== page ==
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Weight Training Improves Walking and Quality of Life in a Small Study of Women with MS: Unique Society-supported study design features in-depth interviews with participants

October 22, 2012

Women participating in a small study of progressive resistance (weight) training improved significantly in walking, and reported improvements in quality of life as well. The study, funded by the National MS Society, used standard measures to evaluate the effects of the program, along with in-depth interviews of the participants to determine the full effects on quality of life. Peter R. Giacobbi, Jr., PhD (University of Arizona, Tucson), Lesley J. White, PhD (University of Georgia, Athens) and colleagues report their findings in Adapted Physical Activity Quarterly (2012;29:224).

Background: In addition to being essential to general health and well-being, exercise is helpful in managing many MS symptoms. Research also is increasing indicating that exercise can benefit the quality of life of people with MS. Standard measures used to determine the effectiveness of exercise interventions may be geared to specific symptoms, and may not capture the full effects on quality of life. In this study, the researchers focused, in particular, on patient-reported outcomes and on factors that facilitated or were barriers to participation in exercise programs over time.

The Study: Eight women between the ages of 40 to 63 years participated in the study, and they had been diagnosed with relapsing-remitting MS 2 to 16 years before enrolling in the study. Assessments of walking (mobility, leg function, and exercise tolerance) and interviews were conducted before the study, after a four-month progressive resistance training program, and approximately 8 months later. During the training period, participants performed three supervised exercise sessions per week in a university-based fitness center using conventional weight-lifting machines. Trainers had previous experience working with people with MS. Training protocols were individualized to accommodate individuals’ differences in fitness and to accommodate day-to-day variability in fatigue.

The interview questions focused on the participants’ physical activity, sport, and exercise program experiences; the impact of MS on daily life and on participating in physical activity; and attitudes about the resistance training intervention and factors that impeded or enhanced participation. The last interview focused on the degree to which physical activity behavior was maintained 8 months after the intervention and factors that facilitated or impeded continued involvement. Interviews lasted 20 to 60 minutes and were recorded.

Results: Walking performance improved by more than 13%. Interviews indicated that all participants reported enhanced muscle endurance or delayed muscle fatigue, as well as strength. These experiences impacted performance of a variety of daily life tasks. “I have not used any of those electrical carts in any of the big stores in a long time now,” commented one participant, while another noted, “Since I’ve been doing this I’ve been having stuff [to do] every single day of the week. In the past I would do something one day and then rest the next day.”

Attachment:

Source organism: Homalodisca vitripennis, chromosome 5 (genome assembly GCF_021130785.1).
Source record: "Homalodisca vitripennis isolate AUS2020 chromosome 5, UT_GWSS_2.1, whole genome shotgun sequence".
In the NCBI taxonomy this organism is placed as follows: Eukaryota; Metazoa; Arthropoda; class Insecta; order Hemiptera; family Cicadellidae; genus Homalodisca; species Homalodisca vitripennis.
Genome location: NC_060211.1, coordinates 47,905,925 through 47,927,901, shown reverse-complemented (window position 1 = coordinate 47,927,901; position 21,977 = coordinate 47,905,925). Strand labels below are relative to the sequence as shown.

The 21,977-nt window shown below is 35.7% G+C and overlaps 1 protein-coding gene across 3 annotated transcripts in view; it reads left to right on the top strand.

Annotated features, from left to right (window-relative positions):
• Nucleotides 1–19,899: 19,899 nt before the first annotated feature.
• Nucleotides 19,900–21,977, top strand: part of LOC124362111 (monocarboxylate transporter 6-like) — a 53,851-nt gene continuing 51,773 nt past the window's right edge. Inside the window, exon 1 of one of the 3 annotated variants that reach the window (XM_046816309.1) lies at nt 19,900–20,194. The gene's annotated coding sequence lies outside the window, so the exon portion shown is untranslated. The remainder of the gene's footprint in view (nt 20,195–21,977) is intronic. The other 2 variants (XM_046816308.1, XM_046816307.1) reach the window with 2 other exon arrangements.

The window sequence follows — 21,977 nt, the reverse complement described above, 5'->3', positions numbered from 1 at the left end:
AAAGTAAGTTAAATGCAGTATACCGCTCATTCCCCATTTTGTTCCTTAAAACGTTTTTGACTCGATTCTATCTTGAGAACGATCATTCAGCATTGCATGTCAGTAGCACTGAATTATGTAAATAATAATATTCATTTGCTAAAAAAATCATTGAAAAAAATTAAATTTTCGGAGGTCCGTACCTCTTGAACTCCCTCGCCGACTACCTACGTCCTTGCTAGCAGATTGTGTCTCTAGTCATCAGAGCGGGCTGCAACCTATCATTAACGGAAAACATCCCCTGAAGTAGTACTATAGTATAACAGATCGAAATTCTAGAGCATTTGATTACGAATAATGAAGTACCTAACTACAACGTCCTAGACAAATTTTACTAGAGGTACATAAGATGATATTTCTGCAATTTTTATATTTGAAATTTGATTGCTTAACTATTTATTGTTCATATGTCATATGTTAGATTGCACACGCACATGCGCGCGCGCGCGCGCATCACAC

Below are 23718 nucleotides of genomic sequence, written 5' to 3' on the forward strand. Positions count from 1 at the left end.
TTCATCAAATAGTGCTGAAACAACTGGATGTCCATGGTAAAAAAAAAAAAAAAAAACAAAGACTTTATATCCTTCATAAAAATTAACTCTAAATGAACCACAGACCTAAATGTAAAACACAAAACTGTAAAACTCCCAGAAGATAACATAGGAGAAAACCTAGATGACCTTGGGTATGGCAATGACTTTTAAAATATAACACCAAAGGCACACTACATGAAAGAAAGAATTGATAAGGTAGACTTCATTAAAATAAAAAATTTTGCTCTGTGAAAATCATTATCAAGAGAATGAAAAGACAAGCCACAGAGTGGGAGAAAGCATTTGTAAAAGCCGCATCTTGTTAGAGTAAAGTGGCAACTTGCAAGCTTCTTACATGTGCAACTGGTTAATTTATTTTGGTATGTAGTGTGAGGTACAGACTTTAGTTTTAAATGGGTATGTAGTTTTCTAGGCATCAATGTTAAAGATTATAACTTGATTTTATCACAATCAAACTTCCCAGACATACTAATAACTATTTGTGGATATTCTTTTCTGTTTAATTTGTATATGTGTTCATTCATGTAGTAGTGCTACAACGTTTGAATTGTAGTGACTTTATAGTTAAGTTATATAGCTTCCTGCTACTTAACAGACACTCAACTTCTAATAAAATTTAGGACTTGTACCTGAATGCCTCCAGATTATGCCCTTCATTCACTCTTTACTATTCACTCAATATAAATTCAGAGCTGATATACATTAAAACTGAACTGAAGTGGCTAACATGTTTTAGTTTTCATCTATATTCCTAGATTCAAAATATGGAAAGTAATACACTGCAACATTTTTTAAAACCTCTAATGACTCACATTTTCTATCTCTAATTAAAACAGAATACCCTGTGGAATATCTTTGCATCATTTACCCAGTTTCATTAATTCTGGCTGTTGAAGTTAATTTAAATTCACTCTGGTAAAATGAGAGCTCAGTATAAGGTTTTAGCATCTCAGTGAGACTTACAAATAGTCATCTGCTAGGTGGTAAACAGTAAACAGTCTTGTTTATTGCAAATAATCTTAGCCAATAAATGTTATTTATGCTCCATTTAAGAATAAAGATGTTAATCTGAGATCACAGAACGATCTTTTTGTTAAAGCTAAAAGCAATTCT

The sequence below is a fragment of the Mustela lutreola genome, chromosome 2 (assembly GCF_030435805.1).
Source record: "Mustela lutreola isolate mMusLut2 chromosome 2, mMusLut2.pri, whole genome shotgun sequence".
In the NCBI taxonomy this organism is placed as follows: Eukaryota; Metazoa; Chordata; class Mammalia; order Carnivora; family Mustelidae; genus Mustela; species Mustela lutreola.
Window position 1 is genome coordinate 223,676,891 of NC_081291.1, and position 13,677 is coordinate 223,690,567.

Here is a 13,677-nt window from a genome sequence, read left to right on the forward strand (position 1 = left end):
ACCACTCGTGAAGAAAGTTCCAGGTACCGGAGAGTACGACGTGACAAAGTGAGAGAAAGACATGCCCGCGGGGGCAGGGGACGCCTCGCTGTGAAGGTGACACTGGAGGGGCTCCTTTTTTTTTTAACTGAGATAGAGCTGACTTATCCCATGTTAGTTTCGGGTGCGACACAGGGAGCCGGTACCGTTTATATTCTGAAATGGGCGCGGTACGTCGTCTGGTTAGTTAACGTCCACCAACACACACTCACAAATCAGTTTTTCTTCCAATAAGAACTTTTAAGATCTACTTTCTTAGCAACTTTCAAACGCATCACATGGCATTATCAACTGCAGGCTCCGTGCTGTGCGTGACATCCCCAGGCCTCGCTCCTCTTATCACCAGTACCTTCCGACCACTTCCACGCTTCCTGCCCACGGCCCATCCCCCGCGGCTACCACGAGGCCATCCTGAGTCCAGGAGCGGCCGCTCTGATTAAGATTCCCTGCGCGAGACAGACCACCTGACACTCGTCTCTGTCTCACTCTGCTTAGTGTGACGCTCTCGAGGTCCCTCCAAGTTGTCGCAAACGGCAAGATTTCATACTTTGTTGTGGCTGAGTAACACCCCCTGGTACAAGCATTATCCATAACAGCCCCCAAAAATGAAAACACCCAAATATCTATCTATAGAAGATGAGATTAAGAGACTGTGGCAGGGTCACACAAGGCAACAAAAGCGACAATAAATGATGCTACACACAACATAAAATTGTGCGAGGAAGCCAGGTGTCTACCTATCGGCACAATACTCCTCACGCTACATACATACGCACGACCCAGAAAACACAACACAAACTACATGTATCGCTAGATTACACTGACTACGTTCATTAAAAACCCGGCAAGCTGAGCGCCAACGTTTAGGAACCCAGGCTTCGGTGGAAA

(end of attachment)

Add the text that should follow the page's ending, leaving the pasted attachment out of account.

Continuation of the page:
Six participants reported improved physical capabilities that impacted daily tasks such as yard work, shopping, and chores around the house.  Seven perceived a social impact, including making new friends, camaraderie with the other participants and research staff, being less of a burden on caregivers, and the development of a support network. Six claimed they had positive emotional responses due to the exercise program that included pride of accomplishment and a better mood. “I smile a lot more and that’s good,” noted one woman.

At the 8-month follow-up interviews, participants reported that they did not maintain as intensive of a physical activity routine, suggesting the importance of the social support and benefits within and outside the exercise facility.

Conclusions: This small study suggests that supervised resistance training may promote improvements in quality of life for women with relapsing remitting MS. It also suggests that providing supportive structures and relationships facilitates engagement in physical exercise.

Read more about rehabilitation research and also about how you can develop an exercise program to fit your life with MS.

About Multiple Sclerosis

Multiple sclerosis is an unpredictable, often disabling disease of the central nervous system. Symptoms range from numbness and tingling to blindness and paralysis, and there is currently no cure for MS. The progress, severity and specific symptoms of MS in any one person cannot yet be predicted, but advances in research and treatment are leading to better understanding and moving us closer to a world free of MS. An estimated 1 million people live with MS in the United States. Most people with MS are diagnosed between the ages of 20 and 50, and it affects women three times more than men.


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